World

Afghan president opens gathering of elders, says he backs security deal with US

  • Afghan policemen pray while guarding the premises where thousands of prominent Afghans are scheduled to meet for a Loya Jirga on the outskirts of Kabul, Afghanistan, Wednesday, Nov. 20, 2013. Security in the Afghan capital tightened as thousands of prominent Afghans are scheduled to meet for a Loya Jirga Nov. 21, 2013 to debate a contentious security agreement with the United States. Without the agreement the United States previously warned that it will remove all its troops by the end of 2014 and an estimated $4.1 billion promised for Afghanistan's National Security Forces would likely be rescinded. (AP Photo/Anja Niedringhaus)

    Afghan policemen pray while guarding the premises where thousands of prominent Afghans are scheduled to meet for a Loya Jirga on the outskirts of Kabul, Afghanistan, Wednesday, Nov. 20, 2013. Security in the Afghan capital tightened as thousands of prominent Afghans are scheduled to meet for a Loya Jirga Nov. 21, 2013 to debate a contentious security agreement with the United States. Without the agreement the United States previously warned that it will remove all its troops by the end of 2014 and an estimated $4.1 billion promised for Afghanistan's National Security Forces would likely be rescinded. (AP Photo/Anja Niedringhaus)  (The Associated Press)

  • A general view of the venue where the Loya Jirga will be held, in Kabul, Afghanistan, Wednesday, Nov. 20, 2013. A traditional council around 3,000 prominent Afghans is due to start discussion on Bilateral Security Agreement between Afghanistan and the United States tomorrow. (AP Photo/Rahmat Gul)

    A general view of the venue where the Loya Jirga will be held, in Kabul, Afghanistan, Wednesday, Nov. 20, 2013. A traditional council around 3,000 prominent Afghans is due to start discussion on Bilateral Security Agreement between Afghanistan and the United States tomorrow. (AP Photo/Rahmat Gul)  (The Associated Press)

  • FILE - In this Nov. 18, 2013 file photo, Secretary of State John Kerry speaks at the Organization of American States (OAS) in Washington. Kerry says the U.S. and Afghanistan have reached an agreement on the final language of a bilateral security agreement. The agreement will govern the presence of U.S. forces in Afghanistan after the NATO combat mission ends next year. Kerry said Wednesday that he had spoken with Afghan President Hamid Karzai earlier in the day. The proposed agreement will be placed before a gathering of Afghan elders on Thursday.  (AP Photo/Carolyn Kaster, File)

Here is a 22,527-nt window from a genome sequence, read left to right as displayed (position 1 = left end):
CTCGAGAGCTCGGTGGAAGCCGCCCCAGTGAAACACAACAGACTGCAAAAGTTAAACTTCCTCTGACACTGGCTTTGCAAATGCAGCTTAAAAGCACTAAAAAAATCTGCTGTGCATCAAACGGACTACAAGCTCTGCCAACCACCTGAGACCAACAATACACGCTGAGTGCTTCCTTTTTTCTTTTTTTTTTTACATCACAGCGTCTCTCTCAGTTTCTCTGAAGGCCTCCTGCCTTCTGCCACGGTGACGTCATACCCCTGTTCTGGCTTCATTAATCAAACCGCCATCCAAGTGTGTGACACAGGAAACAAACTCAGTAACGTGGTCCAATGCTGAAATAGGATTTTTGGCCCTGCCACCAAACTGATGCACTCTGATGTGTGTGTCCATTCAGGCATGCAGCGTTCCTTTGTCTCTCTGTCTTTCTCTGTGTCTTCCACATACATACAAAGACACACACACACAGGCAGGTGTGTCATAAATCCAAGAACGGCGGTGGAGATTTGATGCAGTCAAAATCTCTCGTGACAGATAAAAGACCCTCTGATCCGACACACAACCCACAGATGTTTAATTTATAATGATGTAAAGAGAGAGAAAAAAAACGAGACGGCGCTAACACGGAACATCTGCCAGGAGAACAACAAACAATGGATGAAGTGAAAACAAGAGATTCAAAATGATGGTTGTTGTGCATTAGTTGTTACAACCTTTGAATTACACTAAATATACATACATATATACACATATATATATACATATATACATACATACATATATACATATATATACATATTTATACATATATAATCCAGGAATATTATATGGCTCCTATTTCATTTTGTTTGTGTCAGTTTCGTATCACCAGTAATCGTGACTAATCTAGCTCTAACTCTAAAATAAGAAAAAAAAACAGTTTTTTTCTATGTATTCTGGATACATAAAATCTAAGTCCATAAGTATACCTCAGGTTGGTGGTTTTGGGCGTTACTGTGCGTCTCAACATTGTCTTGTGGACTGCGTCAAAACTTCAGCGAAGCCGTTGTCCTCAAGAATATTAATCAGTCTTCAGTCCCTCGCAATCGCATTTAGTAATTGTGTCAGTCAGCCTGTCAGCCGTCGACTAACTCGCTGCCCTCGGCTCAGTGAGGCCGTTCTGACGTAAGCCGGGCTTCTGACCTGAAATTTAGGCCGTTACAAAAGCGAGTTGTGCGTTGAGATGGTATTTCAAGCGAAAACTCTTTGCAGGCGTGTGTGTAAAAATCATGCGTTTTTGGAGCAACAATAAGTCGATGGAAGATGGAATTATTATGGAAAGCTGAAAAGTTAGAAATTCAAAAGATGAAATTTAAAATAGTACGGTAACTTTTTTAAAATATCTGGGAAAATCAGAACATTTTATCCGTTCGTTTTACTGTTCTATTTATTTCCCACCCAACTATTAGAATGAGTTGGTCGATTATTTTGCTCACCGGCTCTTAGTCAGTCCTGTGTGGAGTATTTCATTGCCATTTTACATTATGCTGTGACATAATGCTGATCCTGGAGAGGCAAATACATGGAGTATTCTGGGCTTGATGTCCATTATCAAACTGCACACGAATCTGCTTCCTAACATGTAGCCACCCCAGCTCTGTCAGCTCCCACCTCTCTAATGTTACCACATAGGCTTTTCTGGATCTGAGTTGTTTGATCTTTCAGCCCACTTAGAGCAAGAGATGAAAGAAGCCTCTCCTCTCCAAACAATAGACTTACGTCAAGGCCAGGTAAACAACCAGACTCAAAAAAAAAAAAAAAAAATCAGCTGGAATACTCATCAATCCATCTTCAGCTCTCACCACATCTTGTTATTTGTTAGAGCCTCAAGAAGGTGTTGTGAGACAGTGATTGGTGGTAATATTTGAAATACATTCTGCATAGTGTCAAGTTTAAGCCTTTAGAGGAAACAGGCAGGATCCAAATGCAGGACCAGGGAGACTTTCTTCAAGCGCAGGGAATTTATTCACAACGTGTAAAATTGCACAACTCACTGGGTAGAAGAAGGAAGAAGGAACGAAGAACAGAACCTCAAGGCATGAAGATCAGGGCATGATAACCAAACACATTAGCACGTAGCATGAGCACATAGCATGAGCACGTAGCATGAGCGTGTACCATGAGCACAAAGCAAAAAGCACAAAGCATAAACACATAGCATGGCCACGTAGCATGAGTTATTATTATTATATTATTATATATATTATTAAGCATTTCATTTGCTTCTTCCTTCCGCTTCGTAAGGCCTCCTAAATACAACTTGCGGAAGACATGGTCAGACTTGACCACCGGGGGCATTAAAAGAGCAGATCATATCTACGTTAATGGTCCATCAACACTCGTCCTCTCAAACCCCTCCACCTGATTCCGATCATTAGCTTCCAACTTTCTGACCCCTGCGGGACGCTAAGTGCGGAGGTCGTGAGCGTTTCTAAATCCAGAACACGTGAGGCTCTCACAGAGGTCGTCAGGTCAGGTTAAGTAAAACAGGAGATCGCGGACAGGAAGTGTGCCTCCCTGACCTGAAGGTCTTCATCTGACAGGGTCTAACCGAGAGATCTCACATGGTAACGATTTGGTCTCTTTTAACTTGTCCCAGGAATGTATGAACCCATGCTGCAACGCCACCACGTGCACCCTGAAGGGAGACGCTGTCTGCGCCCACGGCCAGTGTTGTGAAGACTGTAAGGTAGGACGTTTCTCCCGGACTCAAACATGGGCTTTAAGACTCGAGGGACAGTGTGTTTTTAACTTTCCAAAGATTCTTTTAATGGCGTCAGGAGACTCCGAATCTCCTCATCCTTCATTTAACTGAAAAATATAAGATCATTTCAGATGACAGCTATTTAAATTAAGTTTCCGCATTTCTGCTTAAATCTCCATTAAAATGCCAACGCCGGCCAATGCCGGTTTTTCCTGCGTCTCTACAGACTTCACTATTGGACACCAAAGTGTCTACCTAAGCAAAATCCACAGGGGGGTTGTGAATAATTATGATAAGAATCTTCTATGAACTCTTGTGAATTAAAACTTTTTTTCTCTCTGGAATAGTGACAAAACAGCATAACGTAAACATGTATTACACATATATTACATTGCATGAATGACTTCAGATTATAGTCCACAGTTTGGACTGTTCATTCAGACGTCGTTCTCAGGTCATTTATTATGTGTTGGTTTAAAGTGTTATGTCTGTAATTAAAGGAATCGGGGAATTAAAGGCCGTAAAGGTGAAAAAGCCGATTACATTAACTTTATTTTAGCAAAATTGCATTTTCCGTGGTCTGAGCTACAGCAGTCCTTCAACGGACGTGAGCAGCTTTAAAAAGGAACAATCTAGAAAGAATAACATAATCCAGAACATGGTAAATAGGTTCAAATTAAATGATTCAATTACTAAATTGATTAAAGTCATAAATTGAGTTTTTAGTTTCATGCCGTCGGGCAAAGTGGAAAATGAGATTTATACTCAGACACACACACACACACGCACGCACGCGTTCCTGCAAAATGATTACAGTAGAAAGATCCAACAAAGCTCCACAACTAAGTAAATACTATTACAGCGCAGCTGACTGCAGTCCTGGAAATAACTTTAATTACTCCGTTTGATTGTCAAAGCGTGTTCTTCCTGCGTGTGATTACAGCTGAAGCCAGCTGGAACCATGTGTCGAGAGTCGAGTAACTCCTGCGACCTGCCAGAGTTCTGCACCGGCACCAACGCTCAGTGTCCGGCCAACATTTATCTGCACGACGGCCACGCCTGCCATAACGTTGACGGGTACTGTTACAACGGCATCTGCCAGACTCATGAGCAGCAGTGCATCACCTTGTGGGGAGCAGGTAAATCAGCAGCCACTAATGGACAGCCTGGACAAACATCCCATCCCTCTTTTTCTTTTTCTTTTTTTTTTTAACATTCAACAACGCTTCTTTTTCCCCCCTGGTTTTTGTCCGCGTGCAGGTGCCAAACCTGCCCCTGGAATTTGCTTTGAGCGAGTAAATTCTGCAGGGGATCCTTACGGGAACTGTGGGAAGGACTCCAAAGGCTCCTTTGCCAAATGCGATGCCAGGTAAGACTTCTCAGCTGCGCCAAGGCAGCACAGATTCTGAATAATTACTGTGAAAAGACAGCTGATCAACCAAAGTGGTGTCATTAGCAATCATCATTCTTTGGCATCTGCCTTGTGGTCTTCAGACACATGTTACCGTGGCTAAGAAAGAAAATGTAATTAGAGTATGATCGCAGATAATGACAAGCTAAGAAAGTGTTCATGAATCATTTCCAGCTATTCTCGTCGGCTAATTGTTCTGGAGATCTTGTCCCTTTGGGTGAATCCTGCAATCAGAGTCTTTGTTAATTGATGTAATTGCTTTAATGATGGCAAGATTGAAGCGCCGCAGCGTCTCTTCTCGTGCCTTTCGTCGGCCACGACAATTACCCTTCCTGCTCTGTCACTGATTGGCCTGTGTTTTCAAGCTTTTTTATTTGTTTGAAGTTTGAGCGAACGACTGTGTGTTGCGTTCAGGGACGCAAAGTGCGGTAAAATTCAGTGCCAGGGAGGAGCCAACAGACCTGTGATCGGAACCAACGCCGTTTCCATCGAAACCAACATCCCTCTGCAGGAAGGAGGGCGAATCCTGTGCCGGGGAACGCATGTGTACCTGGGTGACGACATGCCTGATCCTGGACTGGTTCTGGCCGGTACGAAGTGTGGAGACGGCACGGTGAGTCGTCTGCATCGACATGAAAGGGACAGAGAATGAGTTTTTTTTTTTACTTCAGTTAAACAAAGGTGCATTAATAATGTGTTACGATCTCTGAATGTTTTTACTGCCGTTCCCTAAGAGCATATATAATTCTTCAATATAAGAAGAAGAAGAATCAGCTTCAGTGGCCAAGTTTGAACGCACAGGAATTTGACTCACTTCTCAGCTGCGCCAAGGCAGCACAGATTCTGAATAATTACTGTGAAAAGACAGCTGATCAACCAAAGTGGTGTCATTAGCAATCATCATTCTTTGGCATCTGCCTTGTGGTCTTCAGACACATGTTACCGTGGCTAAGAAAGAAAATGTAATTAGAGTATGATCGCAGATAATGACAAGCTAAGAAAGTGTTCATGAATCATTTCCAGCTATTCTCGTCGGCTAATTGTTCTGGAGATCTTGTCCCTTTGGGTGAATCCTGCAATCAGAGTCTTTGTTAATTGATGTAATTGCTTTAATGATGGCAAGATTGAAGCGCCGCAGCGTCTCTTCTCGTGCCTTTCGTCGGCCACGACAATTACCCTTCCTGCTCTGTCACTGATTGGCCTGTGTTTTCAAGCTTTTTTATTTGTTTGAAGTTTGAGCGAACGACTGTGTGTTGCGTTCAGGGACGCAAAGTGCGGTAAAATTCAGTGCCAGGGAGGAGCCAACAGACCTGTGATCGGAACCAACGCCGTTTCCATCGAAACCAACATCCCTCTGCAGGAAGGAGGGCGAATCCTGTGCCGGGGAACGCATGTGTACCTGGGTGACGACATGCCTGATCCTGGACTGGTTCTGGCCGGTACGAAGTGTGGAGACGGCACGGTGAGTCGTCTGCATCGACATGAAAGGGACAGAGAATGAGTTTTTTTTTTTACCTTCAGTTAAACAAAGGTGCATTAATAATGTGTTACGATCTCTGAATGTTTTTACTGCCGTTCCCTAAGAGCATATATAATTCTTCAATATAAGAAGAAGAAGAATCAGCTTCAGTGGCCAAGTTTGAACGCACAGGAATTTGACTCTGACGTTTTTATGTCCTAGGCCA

FILE - In this Nov. 18, 2013 file photo, Secretary of State John Kerry speaks at the Organization of American States (OAS) in Washington. Kerry says the U.S. and Afghanistan have reached an agreement on the final language of a bilateral security agreement. The agreement will govern the presence of U.S. forces in Afghanistan after the NATO combat mission ends next year. Kerry said Wednesday that he had spoken with Afghan President Hamid Karzai earlier in the day. The proposed agreement will be placed before a gathering of Afghan elders on Thursday. (AP Photo/Carolyn Kaster, File)  (The Associated Press)

Afghanistan's president has told a gathering of elders that he supports signing a security deal with the United States if safety and security conditions are met.

Hamid Karzai spoke as the 2,500-member national consultative council of Afghan elders known as the Loya Jirga started in Kabul on Thursday.

The four-day meeting will discuss the bilateral security pact that defines the role of thousands of U.S. troops who will remain after the NATO combat mission ends in 2014.

Karzai told the gathering that President Barack Obama assured him actions by U.S. forces after 2014 will respect the safety and security of Afghans.

The elders have the right to revise or reject any clause of the deal. Their decision will have significant influence on parliament, which has to endorse the pact.